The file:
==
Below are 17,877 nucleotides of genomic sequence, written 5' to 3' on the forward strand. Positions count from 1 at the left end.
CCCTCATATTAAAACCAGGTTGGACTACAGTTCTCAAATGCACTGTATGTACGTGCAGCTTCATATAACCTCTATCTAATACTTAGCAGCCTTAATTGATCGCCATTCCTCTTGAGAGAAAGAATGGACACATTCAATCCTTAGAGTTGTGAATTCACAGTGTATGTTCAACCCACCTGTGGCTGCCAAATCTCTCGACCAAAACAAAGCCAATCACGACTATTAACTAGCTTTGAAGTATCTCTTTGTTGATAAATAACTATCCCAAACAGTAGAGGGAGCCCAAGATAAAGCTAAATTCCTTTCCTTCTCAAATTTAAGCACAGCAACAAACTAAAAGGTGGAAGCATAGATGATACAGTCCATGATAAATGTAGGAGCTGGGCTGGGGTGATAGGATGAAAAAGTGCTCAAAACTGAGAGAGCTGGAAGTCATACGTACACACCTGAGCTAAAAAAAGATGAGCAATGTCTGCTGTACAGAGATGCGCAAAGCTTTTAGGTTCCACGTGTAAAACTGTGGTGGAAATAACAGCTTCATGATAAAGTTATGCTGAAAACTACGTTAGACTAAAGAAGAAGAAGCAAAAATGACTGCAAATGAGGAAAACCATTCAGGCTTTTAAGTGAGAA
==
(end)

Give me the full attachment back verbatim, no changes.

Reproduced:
Below are 17,877 nucleotides of genomic sequence, written 5' to 3' on the forward strand. Positions count from 1 at the left end.
CCCTCATATTAAAACCAGGTTGGACTACAGTTCTCAAATGCACTGTATGTACGTGCAGCTTCATATAACCTCTATCTAATACTTAGCAGCCTTAATTGATCGCCATTCCTCTTGAGAGAAAGAATGGACACATTCAATCCTTAGAGTTGTGAATTCACAGTGTATGTTCAACCCACCTGTGGCTGCCAAATCTCTCGACCAAAACAAAGCCAATCACGACTATTAACTAGCTTTGAAGTATCTCTTTGTTGATAAATAACTATCCCAAACAGTAGAGGGAGCCCAAGATAAAGCTAAATTCCTTTCCTTCTCAAATTTAAGCACAGCAACAAACTAAAAGGTGGAAGCATAGATGATACAGTCCATGATAAATGTAGGAGCTGGGCTGGGGTGATAGGATGAAAAAGTGCTCAAAACTGAGAGAGCTGGAAGTCATACGTACACACCTGAGCTAAAAAAAGATGAGCAATGTCTGCTGTACAGAGATGCGCAAAGCTTTTAGGTTCCACGTGTAAAACTGTGGTGGAAATAACAGCTTCATGATAAAGTTATGCTGAAAACTACGTTAGACTAAAGAAGAAGAAGCAAAAATGACTGCAAATGAGGAAAACCATTCAGGCTTTTAAGTGAGAA